WATCH: Cele calls on men to protect women and fight gender-based violence
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Police Minister Bheki Cele on Saturday said that if gender-based violence is claimed to be a “second pandemic”, it should be treated as such, adding that men must also play their role in addressing this scourge.
“Maybe the time has come for us to stop calling women to these imbizos. Maybe the time has come for men to answer because it is them and their sons,” Cele said.
He was addressing the community of Nyanga on Saturday during the imbizo focusing on crime issues in the area.
Cele said the continued refusal to assist victims in need could cost them their lives and further called on men to stop harassing women as a result of the clothes they wear.
“It is not your business how short her skirt is. Women have the right to dress as they want. Don’t tell us about short skirts because you (men) are not a fashion advisor,” said Cele.
“These women have rights.”
Police Minister Bheki Cele on Saturday said men must play their part in addressing the scourge of gender-based violence and protecting women. VIDEO: Tarryn-Leigh Solomons/IOL Politics
Activists and community members kicked off the engagement by raising their concerns which include the way police handle cases and the lack of confidence some have in police.
Equal Rights Forum’s gender activist Thulani Pike said victims, in their vulnerable state, should not be turned away when visiting their nearest police station.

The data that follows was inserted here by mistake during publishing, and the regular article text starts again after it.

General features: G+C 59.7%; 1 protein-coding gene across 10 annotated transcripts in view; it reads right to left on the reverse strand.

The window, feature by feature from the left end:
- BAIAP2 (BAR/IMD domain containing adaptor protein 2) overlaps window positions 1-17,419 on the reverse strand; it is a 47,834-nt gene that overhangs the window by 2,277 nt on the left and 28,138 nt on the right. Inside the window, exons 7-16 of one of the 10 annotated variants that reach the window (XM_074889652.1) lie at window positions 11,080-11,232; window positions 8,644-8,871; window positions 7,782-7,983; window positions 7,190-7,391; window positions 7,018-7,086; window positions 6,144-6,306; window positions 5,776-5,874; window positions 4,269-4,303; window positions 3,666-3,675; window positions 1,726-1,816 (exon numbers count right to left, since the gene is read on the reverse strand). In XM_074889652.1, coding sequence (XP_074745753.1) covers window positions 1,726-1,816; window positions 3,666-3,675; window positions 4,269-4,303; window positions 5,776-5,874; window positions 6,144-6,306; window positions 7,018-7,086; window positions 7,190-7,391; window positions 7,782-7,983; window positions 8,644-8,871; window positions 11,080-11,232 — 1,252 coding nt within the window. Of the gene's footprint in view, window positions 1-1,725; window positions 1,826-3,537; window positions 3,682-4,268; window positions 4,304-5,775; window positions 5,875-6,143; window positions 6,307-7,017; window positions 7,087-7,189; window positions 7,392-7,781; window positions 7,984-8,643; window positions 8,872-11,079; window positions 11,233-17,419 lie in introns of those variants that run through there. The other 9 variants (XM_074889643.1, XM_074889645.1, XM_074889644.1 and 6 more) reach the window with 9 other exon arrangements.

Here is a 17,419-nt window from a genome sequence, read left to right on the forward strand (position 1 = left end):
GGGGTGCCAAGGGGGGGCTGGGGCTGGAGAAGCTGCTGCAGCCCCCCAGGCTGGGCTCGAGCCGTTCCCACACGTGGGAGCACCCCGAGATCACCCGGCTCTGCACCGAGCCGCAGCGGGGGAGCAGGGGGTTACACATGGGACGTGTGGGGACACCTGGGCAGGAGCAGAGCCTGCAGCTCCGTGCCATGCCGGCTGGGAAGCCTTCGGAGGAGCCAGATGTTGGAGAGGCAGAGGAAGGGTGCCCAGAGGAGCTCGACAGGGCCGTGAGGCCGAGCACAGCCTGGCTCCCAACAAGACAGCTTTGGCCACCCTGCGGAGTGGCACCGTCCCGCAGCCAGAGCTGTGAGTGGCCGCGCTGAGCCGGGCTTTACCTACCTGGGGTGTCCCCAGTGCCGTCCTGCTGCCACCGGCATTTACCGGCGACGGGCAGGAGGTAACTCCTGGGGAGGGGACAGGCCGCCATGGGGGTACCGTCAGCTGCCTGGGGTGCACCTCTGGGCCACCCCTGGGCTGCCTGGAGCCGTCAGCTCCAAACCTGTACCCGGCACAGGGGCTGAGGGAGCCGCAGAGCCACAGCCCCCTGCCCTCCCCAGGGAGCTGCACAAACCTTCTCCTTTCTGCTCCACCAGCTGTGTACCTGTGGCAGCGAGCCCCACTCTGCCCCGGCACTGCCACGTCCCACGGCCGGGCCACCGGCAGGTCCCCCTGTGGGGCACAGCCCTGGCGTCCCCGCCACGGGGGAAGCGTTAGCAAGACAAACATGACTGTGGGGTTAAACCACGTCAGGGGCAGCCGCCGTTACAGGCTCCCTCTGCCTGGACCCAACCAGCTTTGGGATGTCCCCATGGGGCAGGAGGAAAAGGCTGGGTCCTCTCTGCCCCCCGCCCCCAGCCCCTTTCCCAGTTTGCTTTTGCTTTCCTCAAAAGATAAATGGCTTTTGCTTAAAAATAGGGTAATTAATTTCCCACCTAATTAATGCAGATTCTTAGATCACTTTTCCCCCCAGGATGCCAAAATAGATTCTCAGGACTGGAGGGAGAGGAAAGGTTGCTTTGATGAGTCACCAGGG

“GBV is very rife and very serious. Police are not doing enough. There is a lack of resources to deal with GBV in the community.
“People don’t have the money and resources and money to travel from one police to the next to report cases,” Pike added.
Ward 38 councillor, Luvuyo Zondani said GBV affects everyone, not only women.
Men in the LGBTQ community, the youth and disabled individuals are also very vulnerable, he said.
“We’ve lost many of our gay community as a result of GBV.”
Cele said people are raped by those known to them, in places where they feel safe.
This, Cele said, often happens in the still of the night.
“In the middle of the night you are raped by the man who is supposed to protect you, police are not there.
“We must fight the scourge in the middle of the night, during the day in our own houses, in our own bedrooms, in the churches, during school time … everywhere we find the problem of GBV, we must rise and say no,” Cele emphasised.
On crime issues, Cele said communities, the community policing forums and police must work together to fight crime.
He noted that Nyanga is no longer the area with highest crime rate, and this, Cele said, is as a result of the efforts of communities, CPF and police.